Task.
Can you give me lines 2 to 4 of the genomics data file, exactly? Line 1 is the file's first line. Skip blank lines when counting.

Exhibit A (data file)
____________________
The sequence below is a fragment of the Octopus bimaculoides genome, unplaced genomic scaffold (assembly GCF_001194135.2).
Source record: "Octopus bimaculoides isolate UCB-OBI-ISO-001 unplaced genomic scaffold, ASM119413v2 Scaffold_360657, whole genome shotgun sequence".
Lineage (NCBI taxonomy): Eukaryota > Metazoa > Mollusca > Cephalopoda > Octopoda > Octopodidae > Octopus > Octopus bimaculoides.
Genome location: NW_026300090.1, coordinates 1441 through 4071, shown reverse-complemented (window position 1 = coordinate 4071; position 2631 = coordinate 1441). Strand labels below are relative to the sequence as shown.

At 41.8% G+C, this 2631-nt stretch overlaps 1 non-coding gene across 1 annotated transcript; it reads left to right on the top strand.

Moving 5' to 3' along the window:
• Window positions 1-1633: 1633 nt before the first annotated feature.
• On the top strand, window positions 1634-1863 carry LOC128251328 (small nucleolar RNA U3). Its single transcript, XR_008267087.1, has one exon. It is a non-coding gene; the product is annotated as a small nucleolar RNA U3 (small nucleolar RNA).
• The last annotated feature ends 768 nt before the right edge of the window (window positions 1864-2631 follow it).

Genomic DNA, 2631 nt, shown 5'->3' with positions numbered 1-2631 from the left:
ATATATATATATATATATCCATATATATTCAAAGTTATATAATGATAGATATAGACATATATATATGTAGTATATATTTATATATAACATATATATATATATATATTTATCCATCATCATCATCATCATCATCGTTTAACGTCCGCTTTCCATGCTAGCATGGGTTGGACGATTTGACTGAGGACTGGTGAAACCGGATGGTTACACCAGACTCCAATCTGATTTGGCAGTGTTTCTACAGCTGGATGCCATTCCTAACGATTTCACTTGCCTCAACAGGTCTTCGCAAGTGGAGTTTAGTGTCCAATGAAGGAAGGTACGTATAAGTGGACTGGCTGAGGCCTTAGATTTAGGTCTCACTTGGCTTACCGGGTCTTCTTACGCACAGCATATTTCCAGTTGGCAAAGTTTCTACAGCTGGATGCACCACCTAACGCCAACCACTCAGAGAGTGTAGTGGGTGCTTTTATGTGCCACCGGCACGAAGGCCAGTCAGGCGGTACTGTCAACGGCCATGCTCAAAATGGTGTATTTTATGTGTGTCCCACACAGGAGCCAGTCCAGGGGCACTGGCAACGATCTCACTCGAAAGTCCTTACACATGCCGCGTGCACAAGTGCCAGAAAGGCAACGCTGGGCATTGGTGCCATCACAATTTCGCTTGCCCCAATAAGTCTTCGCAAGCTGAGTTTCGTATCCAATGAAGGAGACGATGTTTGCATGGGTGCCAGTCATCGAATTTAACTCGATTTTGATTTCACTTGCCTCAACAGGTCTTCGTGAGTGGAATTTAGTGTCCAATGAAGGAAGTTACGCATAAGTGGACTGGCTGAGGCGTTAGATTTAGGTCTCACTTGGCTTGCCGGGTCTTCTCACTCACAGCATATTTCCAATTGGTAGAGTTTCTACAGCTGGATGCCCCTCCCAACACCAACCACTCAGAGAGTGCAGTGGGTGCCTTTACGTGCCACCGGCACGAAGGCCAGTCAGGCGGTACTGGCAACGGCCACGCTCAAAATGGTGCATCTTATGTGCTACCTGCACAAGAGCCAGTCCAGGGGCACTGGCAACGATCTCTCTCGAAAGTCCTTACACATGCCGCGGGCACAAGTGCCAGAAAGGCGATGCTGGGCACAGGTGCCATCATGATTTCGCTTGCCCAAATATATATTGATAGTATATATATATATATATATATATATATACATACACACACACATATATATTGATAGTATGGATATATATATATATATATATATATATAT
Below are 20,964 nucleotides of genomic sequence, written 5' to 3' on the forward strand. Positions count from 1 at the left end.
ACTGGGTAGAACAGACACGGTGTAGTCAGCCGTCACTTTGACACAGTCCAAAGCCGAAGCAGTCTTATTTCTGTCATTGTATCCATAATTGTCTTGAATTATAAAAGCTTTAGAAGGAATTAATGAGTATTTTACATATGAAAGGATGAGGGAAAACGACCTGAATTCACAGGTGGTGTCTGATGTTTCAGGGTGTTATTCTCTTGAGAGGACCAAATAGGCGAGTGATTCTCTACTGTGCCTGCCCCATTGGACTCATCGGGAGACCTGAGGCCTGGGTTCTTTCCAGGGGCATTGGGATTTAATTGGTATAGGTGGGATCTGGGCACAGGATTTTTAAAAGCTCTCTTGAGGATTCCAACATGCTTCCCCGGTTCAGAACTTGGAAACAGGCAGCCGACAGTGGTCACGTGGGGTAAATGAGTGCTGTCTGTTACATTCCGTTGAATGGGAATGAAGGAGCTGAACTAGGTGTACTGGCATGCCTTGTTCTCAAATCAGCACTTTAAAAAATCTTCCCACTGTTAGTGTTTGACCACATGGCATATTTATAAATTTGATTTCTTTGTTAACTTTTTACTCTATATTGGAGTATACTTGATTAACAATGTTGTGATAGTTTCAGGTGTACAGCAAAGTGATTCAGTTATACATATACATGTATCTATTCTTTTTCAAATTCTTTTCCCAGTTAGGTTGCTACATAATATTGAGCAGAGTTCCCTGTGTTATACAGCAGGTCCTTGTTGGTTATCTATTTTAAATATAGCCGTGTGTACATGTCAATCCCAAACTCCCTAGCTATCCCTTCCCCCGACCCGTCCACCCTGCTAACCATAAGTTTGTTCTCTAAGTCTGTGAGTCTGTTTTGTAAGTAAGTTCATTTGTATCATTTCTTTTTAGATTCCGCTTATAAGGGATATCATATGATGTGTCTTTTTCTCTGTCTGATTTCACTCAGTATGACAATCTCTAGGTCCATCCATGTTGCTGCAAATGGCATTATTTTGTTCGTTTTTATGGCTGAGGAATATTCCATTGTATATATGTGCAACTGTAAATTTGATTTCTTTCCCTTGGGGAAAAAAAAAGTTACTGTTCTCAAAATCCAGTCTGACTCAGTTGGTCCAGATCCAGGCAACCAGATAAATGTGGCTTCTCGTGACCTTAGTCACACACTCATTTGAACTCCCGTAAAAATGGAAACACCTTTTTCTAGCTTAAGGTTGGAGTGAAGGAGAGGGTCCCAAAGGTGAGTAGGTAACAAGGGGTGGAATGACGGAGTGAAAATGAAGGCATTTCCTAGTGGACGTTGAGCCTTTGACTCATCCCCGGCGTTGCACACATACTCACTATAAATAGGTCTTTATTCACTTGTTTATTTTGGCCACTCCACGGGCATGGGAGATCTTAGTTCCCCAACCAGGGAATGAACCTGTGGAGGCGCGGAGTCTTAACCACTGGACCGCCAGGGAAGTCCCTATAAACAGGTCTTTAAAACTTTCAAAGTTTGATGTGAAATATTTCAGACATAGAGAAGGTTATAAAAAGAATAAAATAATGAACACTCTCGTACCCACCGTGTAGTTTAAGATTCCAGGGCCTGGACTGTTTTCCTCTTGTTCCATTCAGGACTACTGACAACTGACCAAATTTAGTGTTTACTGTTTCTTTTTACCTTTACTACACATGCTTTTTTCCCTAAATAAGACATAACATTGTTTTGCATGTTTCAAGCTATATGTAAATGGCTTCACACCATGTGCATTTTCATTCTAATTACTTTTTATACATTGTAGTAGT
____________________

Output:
Source record: "Octopus bimaculoides isolate UCB-OBI-ISO-001 unplaced genomic scaffold, ASM119413v2 Scaffold_360657, whole genome shotgun sequence".
Lineage (NCBI taxonomy): Eukaryota > Metazoa > Mollusca > Cephalopoda > Octopoda > Octopodidae > Octopus > Octopus bimaculoides.
Genome location: NW_026300090.1, coordinates 1441 through 4071, shown reverse-complemented (window position 1 = coordinate 4071; position 2631 = coordinate 1441). Strand labels below are relative to the sequence as shown.